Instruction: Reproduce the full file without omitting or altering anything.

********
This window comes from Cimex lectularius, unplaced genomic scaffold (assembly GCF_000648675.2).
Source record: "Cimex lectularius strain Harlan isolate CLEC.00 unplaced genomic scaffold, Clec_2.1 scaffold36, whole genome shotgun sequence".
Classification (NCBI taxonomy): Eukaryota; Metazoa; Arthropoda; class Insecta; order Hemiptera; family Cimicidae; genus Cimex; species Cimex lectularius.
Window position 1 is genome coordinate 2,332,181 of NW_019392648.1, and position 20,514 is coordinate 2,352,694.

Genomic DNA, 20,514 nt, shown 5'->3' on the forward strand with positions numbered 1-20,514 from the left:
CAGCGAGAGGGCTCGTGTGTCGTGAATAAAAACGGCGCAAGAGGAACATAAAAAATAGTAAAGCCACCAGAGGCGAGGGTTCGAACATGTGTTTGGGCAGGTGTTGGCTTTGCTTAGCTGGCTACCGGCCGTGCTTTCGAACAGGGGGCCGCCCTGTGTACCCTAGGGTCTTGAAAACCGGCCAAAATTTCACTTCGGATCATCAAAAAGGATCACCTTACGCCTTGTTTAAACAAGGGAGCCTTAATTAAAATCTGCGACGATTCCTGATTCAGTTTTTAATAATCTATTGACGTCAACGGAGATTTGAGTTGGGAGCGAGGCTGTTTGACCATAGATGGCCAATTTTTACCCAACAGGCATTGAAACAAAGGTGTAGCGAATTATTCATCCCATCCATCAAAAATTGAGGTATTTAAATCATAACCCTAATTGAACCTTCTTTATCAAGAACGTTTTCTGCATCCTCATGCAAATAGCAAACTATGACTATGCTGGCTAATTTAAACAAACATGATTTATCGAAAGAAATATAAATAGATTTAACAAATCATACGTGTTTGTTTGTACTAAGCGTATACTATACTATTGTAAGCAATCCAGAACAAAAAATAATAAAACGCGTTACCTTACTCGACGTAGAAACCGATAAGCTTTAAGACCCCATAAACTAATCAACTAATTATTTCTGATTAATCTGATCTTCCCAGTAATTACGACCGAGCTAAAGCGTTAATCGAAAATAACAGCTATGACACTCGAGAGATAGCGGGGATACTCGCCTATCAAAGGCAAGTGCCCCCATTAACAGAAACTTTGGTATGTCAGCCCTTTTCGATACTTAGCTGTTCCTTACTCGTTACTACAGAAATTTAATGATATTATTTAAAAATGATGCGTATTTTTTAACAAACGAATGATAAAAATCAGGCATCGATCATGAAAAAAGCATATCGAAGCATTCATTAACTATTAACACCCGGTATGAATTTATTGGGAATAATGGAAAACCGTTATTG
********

This window comes from Cimex lectularius, unplaced genomic scaffold (assembly GCF_000648675.2).
Source record: "Cimex lectularius strain Harlan isolate CLEC.00 unplaced genomic scaffold, Clec_2.1 scaffold36, whole genome shotgun sequence".
Classification (NCBI taxonomy): Eukaryota; Metazoa; Arthropoda; class Insecta; order Hemiptera; family Cimicidae; genus Cimex; species Cimex lectularius.
Window position 1 is genome coordinate 2,332,181 of NW_019392648.1, and position 20,514 is coordinate 2,352,694.

Genomic DNA, 20,514 nt, shown 5'->3' on the forward strand with positions numbered 1-20,514 from the left:
CAGCGAGAGGGCTCGTGTGTCGTGAATAAAAACGGCGCAAGAGGAACATAAAAAATAGTAAAGCCACCAGAGGCGAGGGTTCGAACATGTGTTTGGGCAGGTGTTGGCTTTGCTTAGCTGGCTACCGGCCGTGCTTTCGAACAGGGGGCCGCCCTGTGTACCCTAGGGTCTTGAAAACCGGCCAAAATTTCACTTCGGATCATCAAAAAGGATCACCTTACGCCTTGTTTAAACAAGGGAGCCTTAATTAAAATCTGCGACGATTCCTGATTCAGTTTTTAATAATCTATTGACGTCAACGGAGATTTGAGTTGGGAGCGAGGCTGTTTGACCATAGATGGCCAATTTTTACCCAACAGGCATTGAAACAAAGGTGTAGCGAATTATTCATCCCATCCATCAAAAATTGAGGTATTTAAATCATAACCCTAATTGAACCTTCTTTATCAAGAACGTTTTCTGCATCCTCATGCAAATAGCAAACTATGACTATGCTGGCTAATTTAAACAAACATGATTTATCGAAAGAAATATAAATAGATTTAACAAATCATACGTGTTTGTTTGTACTAAGCGTATACTATACTATTGTAAGCAATCCAGAACAAAAAATAATAAAACGCGTTACCTTACTCGACGTAGAAACCGATAAGCTTTAAGACCCCATAAACTAATCAACTAATTATTTCTGATTAATCTGATCTTCCCAGTAATTACGACCGAGCTAAAGCGTTAATCGAAAATAACAGCTATGACACTCGAGAGATAGCGGGGATACTCGCCTATCAAAGGCAAGTGCCCCCATTAACAGAAACTTTGGTATGTCAGCCCTTTTCGATACTTAGCTGTTCCTTACTCGTTACTACAGAAATTTAATGATATTATTTAAAAATGATGCGTATTTTTTAACAAACGAATGATAAAAATCAGGCATCGATCATGAAAAAAGCATATCGAAGCATTCATTAACTATTAACACCCGGTATGAATTTATTGGGAATAATGGAAAACCGTTATTG